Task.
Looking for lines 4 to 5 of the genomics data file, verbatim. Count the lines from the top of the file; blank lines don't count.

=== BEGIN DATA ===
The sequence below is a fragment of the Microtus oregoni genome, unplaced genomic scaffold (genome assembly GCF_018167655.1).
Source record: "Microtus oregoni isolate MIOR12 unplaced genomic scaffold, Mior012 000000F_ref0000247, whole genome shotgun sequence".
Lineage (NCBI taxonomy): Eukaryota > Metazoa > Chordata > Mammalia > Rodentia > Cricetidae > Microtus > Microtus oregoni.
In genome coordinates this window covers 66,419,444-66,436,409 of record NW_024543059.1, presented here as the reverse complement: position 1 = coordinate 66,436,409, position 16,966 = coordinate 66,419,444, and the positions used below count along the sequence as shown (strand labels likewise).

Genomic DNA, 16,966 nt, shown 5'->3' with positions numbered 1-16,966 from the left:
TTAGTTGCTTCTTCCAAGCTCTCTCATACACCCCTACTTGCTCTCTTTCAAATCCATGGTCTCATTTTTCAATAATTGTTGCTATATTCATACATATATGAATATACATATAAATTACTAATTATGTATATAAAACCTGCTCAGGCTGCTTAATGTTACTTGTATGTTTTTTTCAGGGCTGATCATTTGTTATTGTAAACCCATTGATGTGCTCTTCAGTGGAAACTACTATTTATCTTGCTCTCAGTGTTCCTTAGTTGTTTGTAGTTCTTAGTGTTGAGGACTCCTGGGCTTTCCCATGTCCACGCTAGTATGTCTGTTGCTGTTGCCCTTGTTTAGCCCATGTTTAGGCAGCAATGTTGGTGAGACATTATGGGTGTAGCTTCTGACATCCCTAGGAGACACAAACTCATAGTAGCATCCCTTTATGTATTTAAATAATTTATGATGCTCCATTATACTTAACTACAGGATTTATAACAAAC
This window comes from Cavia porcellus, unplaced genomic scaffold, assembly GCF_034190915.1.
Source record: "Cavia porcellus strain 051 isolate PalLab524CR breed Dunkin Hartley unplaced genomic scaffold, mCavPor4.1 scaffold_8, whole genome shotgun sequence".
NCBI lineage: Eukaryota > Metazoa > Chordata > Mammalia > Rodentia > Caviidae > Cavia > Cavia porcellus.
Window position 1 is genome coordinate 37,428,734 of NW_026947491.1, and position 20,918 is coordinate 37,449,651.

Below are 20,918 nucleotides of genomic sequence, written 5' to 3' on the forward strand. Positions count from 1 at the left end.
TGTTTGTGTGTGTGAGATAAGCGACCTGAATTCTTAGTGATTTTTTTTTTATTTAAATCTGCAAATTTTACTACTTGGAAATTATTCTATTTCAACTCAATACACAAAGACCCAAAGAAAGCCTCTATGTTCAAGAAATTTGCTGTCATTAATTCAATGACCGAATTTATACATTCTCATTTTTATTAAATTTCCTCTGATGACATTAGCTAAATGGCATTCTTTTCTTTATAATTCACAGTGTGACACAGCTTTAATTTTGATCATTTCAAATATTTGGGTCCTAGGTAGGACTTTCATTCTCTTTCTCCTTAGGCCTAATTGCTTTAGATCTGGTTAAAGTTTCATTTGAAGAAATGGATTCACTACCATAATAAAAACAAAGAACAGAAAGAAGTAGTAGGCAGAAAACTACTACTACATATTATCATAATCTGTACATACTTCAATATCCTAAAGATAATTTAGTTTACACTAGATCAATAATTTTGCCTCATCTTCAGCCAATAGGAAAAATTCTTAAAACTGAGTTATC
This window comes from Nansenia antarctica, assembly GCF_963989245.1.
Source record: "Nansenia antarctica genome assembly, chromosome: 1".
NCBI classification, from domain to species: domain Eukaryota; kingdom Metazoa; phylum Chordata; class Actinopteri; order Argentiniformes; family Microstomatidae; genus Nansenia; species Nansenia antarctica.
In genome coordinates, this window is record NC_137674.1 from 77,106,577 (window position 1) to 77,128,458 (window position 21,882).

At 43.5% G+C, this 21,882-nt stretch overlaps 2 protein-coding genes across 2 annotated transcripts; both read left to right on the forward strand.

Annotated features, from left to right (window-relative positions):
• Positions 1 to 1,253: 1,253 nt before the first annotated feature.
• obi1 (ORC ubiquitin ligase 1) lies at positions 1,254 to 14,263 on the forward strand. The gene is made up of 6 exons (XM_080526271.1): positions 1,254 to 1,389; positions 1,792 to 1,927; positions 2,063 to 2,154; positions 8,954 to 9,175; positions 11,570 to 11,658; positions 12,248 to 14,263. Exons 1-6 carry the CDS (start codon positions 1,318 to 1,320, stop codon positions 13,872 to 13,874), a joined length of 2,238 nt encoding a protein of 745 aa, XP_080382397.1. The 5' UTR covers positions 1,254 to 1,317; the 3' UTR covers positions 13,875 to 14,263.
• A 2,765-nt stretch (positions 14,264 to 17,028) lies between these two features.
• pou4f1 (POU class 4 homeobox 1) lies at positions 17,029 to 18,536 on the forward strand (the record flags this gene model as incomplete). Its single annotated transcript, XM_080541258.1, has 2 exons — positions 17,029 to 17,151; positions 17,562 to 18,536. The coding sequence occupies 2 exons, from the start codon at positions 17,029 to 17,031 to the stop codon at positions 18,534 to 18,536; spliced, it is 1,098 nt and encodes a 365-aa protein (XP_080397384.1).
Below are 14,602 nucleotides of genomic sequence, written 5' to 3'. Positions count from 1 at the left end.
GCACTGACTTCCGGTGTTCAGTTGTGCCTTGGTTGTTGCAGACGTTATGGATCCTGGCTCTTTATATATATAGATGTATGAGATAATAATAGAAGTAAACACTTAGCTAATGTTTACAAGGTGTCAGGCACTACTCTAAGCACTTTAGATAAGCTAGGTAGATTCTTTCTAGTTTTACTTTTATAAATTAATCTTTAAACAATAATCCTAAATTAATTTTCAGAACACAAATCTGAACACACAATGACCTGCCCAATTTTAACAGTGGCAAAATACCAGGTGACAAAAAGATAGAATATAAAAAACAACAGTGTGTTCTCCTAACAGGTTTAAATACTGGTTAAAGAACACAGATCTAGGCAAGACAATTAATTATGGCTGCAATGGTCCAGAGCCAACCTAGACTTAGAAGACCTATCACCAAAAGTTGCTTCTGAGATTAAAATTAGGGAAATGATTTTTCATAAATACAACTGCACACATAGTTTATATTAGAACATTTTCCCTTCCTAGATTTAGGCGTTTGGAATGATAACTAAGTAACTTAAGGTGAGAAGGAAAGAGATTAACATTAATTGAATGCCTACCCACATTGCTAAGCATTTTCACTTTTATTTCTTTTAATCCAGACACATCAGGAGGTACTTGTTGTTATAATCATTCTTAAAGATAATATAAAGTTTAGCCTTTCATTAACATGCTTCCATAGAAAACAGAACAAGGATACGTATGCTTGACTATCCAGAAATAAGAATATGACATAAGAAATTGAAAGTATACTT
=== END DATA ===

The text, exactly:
In genome coordinates this window covers 66,419,444-66,436,409 of record NW_024543059.1, presented here as the reverse complement: position 1 = coordinate 66,436,409, position 16,966 = coordinate 66,419,444, and the positions used below count along the sequence as shown (strand labels likewise).

Genomic DNA, 16,966 nt, shown 5'->3' with positions numbered 1-16,966 from the left: